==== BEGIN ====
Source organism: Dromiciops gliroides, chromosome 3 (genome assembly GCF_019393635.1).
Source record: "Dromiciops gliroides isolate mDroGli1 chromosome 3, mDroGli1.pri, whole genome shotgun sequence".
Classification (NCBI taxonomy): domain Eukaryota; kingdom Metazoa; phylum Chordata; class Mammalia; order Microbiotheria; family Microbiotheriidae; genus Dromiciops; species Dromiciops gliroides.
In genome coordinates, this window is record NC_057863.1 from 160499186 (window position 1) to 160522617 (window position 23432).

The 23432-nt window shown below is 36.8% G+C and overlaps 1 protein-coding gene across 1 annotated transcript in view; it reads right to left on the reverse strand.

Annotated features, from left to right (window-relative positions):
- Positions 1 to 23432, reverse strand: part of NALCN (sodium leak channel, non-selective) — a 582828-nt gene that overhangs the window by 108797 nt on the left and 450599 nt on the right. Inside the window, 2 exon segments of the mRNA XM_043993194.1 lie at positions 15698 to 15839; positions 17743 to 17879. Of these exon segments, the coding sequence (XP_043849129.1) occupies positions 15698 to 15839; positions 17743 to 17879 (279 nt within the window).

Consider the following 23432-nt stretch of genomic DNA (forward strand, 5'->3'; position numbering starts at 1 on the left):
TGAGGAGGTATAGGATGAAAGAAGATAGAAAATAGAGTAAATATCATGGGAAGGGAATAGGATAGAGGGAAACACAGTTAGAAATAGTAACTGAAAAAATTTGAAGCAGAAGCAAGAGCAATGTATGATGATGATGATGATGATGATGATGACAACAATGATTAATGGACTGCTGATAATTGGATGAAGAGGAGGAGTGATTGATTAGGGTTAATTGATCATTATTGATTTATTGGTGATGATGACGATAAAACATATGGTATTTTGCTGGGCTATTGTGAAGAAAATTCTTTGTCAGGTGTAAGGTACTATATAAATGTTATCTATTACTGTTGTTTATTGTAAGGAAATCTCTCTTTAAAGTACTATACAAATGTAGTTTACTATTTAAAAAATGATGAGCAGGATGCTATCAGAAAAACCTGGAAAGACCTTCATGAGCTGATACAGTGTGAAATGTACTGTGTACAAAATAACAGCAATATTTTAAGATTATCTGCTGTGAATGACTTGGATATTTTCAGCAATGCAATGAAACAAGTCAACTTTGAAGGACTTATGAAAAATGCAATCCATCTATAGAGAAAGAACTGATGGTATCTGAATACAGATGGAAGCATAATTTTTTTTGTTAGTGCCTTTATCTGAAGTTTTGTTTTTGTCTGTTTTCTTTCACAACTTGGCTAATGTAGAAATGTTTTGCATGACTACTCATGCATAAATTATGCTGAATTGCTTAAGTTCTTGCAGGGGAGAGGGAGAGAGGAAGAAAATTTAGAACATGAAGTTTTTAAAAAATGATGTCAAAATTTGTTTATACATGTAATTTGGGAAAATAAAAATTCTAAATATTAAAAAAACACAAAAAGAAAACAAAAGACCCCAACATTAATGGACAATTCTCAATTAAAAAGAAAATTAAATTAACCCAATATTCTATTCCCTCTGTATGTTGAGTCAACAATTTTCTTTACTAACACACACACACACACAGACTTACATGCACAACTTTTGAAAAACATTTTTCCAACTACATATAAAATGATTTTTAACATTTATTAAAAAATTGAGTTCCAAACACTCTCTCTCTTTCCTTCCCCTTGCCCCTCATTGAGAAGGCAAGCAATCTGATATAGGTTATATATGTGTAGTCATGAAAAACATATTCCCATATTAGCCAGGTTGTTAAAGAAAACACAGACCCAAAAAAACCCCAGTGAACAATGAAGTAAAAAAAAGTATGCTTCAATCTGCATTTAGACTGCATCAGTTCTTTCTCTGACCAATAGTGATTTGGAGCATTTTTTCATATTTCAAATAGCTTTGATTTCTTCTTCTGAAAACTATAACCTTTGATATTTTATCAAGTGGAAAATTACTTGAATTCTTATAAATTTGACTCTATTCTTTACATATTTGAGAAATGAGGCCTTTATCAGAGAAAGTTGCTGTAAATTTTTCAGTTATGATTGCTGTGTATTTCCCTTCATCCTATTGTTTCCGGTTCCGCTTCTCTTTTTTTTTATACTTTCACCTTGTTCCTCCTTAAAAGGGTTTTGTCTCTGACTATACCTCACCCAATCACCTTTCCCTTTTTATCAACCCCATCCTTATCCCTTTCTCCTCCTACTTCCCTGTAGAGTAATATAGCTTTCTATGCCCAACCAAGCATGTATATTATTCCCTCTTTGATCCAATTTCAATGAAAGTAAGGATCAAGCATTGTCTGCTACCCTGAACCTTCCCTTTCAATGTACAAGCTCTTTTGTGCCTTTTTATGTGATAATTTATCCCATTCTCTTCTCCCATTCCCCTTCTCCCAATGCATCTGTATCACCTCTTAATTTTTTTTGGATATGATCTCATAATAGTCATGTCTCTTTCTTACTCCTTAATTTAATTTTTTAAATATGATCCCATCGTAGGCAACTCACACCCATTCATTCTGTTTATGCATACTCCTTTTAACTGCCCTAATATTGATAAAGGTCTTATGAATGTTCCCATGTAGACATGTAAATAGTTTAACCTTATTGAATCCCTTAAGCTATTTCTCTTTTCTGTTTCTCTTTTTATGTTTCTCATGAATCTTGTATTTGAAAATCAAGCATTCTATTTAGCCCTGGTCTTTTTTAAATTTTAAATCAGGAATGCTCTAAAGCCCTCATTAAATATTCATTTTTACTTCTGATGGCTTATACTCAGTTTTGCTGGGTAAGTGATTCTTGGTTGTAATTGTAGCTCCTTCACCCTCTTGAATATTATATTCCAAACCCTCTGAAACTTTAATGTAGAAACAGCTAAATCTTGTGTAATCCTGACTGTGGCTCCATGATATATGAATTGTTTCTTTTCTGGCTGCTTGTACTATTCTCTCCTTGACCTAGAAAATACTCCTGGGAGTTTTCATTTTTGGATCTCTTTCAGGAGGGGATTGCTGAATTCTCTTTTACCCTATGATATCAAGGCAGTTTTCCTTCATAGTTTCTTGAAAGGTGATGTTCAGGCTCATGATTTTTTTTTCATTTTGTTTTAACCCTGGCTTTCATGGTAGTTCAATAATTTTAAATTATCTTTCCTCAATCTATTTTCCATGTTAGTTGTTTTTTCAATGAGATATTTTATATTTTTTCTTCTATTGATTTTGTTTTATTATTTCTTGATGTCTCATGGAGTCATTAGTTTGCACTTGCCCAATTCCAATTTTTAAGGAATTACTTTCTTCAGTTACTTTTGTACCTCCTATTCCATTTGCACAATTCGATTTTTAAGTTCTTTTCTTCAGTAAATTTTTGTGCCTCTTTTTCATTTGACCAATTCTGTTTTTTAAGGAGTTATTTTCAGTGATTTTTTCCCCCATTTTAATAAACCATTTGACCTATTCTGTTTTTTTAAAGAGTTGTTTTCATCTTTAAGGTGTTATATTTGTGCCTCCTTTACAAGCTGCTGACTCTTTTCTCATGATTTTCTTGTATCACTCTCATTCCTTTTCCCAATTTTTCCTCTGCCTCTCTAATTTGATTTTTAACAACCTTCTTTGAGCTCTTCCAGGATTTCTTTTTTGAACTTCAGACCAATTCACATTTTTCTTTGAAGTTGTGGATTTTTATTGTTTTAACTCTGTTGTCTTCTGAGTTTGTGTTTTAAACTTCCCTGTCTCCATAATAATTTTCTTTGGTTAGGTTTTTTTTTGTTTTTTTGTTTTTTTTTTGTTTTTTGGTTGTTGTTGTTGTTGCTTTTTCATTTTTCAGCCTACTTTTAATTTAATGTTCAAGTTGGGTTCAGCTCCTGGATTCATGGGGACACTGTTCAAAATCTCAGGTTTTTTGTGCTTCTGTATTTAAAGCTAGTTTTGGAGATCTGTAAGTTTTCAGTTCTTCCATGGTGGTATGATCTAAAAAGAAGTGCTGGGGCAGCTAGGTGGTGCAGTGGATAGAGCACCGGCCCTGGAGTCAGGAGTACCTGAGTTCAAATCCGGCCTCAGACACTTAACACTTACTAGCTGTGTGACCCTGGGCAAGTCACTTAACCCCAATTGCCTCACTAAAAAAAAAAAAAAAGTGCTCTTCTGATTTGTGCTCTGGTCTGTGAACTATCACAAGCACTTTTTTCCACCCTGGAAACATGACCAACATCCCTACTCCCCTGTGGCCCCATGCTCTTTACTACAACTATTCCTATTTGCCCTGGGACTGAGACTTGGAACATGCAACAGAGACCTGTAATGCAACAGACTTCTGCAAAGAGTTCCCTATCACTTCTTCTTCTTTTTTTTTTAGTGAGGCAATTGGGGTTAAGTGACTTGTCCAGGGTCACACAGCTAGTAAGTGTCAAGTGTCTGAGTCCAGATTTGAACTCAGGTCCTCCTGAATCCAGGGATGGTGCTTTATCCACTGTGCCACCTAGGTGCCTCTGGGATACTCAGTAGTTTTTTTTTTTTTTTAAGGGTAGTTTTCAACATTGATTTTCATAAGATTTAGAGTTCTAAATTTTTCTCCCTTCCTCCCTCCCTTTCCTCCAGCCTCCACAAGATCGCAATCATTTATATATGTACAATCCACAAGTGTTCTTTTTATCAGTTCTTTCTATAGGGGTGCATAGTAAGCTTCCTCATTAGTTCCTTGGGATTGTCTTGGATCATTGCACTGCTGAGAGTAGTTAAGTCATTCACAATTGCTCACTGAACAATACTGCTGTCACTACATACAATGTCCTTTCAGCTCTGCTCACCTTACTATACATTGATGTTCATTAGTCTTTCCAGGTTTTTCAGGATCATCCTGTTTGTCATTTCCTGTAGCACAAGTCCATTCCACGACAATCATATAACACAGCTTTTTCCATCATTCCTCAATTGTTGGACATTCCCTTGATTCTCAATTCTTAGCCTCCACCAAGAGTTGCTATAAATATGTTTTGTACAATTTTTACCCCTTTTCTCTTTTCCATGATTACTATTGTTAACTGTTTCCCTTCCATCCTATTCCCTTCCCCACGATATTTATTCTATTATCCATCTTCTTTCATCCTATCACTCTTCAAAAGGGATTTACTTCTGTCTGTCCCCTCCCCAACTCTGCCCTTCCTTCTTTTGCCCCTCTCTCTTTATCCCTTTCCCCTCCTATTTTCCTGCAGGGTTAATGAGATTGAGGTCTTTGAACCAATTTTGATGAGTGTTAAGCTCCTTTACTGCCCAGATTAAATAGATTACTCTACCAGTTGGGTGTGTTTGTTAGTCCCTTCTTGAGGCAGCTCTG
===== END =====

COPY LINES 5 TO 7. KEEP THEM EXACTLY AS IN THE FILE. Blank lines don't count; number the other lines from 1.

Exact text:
The 23432-nt window shown below is 36.8% G+C and overlaps 1 protein-coding gene across 1 annotated transcript in view; it reads right to left on the reverse strand.

Annotated features, from left to right (window-relative positions):
- Positions 1 to 23432, reverse strand: part of NALCN (sodium leak channel, non-selective) — a 582828-nt gene that overhangs the window by 108797 nt on the left and 450599 nt on the right. Inside the window, 2 exon segments of the mRNA XM_043993194.1 lie at positions 15698 to 15839; positions 17743 to 17879. Of these exon segments, the coding sequence (XP_043849129.1) occupies positions 15698 to 15839; positions 17743 to 17879 (279 nt within the window).